Bringing this home, our dart throws and deep cuts. This is largely made up of rookies and year two options that come attached to lower-end draft capital that we are hoping to show a pulse.

There are some options that are intriguing down here. I am sure that you have your flavors of choice, but I will share a few of mine.

There is some hope that Kyle Philips can develop into a solid slot receiver. Philips caught 6-of-9 targets for 66 yards in Week 1 last year. He also operated as the primary punt returner and his first return went for 46 yards. But he suffered ankle and hamstring injuries that forced him to miss 13 games. With Tennessee failing to add any real receivers this offseason, Philips could be a floor-based option in PPR formats if you can get past his offensive attachment.

My esteemed editor Raymond Summerlin would be upset if we did not touch on Charlie Jones. We aren’t counting on much from Jones in 2023 behind the triumvirate of Chase, Higgins, and Boyd, but as of right now, neither Higgins nor Boyd is signed beyond this season. Jones caught 110 passes for 1,361 yards and 12 touchdowns this past year at Purdue and can immediately dress for the Bengals operating as their return man. Jones handled 122 career punt and kickoff returns, the most in the 2023 class.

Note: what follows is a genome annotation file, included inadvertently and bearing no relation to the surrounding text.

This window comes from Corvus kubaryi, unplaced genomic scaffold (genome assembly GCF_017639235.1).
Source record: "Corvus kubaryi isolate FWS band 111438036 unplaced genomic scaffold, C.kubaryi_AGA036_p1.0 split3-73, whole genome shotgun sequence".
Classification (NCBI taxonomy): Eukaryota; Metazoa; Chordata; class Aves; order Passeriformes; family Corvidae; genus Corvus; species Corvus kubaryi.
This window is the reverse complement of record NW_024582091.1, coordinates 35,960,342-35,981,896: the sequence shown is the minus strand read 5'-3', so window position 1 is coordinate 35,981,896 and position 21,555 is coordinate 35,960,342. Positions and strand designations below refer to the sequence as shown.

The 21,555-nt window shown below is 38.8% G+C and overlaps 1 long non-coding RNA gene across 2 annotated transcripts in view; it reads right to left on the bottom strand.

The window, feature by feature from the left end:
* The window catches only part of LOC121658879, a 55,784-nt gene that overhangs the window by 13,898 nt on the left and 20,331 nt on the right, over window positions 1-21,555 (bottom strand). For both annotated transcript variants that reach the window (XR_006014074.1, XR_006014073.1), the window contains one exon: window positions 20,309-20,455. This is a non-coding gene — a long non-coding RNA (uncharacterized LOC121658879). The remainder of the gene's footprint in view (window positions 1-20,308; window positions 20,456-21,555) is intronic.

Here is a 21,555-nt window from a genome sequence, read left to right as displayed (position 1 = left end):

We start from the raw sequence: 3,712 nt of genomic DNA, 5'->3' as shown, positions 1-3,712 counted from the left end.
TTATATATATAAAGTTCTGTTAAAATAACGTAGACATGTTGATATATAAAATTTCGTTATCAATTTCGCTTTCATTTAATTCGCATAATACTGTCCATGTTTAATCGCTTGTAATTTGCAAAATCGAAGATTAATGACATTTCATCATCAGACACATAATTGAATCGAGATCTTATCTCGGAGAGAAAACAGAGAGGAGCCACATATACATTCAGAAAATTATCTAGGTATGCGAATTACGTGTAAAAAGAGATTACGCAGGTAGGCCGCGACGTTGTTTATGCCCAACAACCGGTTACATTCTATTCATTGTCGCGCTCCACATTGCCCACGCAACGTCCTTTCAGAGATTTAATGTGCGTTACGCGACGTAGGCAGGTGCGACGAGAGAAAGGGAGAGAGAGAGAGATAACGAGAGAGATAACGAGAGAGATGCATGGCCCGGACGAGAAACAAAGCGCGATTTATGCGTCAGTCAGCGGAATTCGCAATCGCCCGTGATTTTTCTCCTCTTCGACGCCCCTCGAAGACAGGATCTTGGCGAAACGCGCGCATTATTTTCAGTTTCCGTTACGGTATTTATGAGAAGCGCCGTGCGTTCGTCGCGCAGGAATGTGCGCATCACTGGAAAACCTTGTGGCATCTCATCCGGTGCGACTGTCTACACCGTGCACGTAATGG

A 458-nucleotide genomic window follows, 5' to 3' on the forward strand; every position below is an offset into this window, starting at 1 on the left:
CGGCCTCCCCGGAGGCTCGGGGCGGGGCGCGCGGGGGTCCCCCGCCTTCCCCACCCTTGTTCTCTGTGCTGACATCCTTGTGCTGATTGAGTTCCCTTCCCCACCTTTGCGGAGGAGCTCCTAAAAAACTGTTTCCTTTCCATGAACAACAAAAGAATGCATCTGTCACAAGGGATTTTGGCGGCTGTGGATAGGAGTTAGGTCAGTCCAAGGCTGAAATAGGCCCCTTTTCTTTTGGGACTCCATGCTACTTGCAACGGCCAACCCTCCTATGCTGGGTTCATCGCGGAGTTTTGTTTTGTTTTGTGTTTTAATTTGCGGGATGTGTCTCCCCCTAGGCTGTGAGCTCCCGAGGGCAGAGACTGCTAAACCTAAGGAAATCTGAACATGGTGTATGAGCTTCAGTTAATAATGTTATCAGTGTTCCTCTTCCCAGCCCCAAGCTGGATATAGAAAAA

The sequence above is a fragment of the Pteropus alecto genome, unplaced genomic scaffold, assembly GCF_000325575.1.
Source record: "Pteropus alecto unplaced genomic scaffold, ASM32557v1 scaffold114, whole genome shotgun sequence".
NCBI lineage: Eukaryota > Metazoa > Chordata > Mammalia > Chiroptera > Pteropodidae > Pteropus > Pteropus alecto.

I also remain fascinated by Puka Nacua. I have no real expectations about him as a fantasy producer, but if anyone has an idea of how to use Nacua’s versatility as a receiver and rusher, it has to be Sean McVay after he has watched Deebo Samuel incinerate his team repeatedly over his career.

Nacua had 39 rushes for 357 yards and five rushing touchdowns the past two seasons, used on jet motion sweeps and runs out of the backfield. In 2021, the only players to average more yards per route run than Nacua’s 3.44 were Jaxon Smith-Njigba, Jacob Cowing, Treylon Burks, Wan’Dale Robinson, and Drake London. No wide receiver in this draft class averaged more yards per route run than Nacua in 2022 (3.53 yards) as he was third in the country.